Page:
The second commandment is extremely appropriate in relation to duty to family. “Yes indeed, it is good when you obey the royal law as found in Scripture: 'Love your neighbor as yourself.'” and “But if you favor some people over others, you are committing a sin.” (James 2:8, 9 NLT) One can hardly go wrong by being kind, polite and friendly. “Finally, all of you be of one mind, having compassion for one another; love as brothers, be tenderhearted, be courteous.” (1 Peter 3:8)
There are always going to be differences of opinion, and different ways of understanding things. There is no benefit in arguments or debates among Christians. Paul specifically instructed Timothy, as a church leader, to teach the believers “not to strive about words to no profit, to the ruin of the hearers. But shun profane and idle babblings, for they will increase to more ungodliness.” (2 Timothy 14, 16)
Proverbs 6:19 teaches that those who sow discord among brethren are offensive to God. Regardless of differences among Christians, God disapproves of divisions, and prefers that Christians “all speak the same thing, and that there be no divisions among you, but that you be perfectly joined together in the same mind and in the same judgment.” In clear contrast, God favors and encourages unity. “Behold, how good and how pleasant it is for brethren to dwell together in unity!” (Psalm 133:1)
The Word of God gives specific instructions about how believers should conduct themselves with each other. “Walk worthy of the calling with which you were called, with all lowliness and gentleness, with longsuffering, bearing with one another in love, endeavoring to keep the unity of the Spirit in the bond of peace.” (Ephesians 4:1-3)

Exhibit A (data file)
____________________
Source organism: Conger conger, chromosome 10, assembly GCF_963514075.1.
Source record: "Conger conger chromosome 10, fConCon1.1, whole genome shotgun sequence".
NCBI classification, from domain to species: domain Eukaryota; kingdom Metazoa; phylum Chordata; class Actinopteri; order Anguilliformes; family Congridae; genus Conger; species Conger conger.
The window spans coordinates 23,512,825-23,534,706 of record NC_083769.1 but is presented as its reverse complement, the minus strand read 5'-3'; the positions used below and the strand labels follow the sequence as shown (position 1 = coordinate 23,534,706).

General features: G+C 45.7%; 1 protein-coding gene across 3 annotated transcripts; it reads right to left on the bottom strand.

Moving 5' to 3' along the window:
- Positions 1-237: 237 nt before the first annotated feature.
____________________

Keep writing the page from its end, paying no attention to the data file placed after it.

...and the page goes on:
Part of the ministry of reconciliation includes bringing drifting, disoriented or discouraged Christians back to God. The always-raging spiritual warfare takes its toll on believers, and everyone needs help from time to time. Romans 15:1 and 2 in The Message version of the Bible communicates well. “Those of us who are strong and able in the faith need to step in and lend a hand to those who falter, and not just do what is most convenient for us. Strength is for service, not status. Each one of us needs to look after the good of the people around us, asking ourselves, 'How can I help?'” Similarly, Galatians 6:1 teaches that those who are more spiritually mature should help to restore a fallen brother or sister, because everyone can be vulnerable at times, and all need help shouldering certain burdens.
The Word mentions that sometimes a Christian may be behaving in a disorderly way. While neglecting their responsibilities, they may resist counsel or instruction. The believer's duty is to warn or confront them with the appropriate truth from God's Word. “Beware, brethren, lest there be in any of you an evil heart of unbelief in departing from the living God; but exhort one another daily, while it is called 'Today,' lest any of you be hardened through the deceitfulness of sin.” (Hebrews 3:12, 13) 1 Thessalonians 5:14 teaches to warn or confront those Christians who are out of order. It is not necessary to be insulting, condemning or threatening, but bring to their mind the seriousness of life and try to make clear the consequences for disobedience to God. “Yet do not count him as an enemy, but admonish him as a brother.” (2 Thessalonians 3:15)
There are people all around the world who have come to Jesus Christ, people of divergent backgrounds, all functioning at differing levels of spiritual maturity and involvement. All of these people are brothers and sisters in the multi-faceted family of God, the Body of Christ. The Word of God teaches that it is the believer's duty to love because the love of God never fails.